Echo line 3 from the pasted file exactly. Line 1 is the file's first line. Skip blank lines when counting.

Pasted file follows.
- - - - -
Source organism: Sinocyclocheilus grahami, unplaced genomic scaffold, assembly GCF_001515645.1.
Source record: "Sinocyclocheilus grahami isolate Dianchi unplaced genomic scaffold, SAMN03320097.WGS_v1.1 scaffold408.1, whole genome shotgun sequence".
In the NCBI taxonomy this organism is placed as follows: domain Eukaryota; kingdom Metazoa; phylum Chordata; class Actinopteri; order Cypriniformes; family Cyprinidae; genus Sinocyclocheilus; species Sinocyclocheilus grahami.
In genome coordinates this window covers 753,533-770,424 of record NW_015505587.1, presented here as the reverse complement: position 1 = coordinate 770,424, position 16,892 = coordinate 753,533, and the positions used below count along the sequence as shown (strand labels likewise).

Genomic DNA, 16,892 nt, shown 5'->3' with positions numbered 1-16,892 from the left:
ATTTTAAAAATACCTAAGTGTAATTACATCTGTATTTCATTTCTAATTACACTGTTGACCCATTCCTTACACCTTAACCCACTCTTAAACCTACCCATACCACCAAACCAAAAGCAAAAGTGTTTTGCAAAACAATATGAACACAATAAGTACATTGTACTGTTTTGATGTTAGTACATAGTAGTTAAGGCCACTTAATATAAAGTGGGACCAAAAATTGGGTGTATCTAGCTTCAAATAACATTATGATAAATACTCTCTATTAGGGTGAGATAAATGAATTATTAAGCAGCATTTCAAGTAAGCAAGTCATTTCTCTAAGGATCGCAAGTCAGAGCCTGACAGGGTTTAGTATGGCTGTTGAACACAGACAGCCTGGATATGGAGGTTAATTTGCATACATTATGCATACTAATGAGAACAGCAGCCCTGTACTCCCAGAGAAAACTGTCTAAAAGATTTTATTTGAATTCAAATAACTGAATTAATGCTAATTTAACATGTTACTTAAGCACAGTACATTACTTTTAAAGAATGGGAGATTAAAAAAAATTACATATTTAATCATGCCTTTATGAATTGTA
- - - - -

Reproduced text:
In the NCBI taxonomy this organism is placed as follows: domain Eukaryota; kingdom Metazoa; phylum Chordata; class Actinopteri; order Cypriniformes; family Cyprinidae; genus Sinocyclocheilus; species Sinocyclocheilus grahami.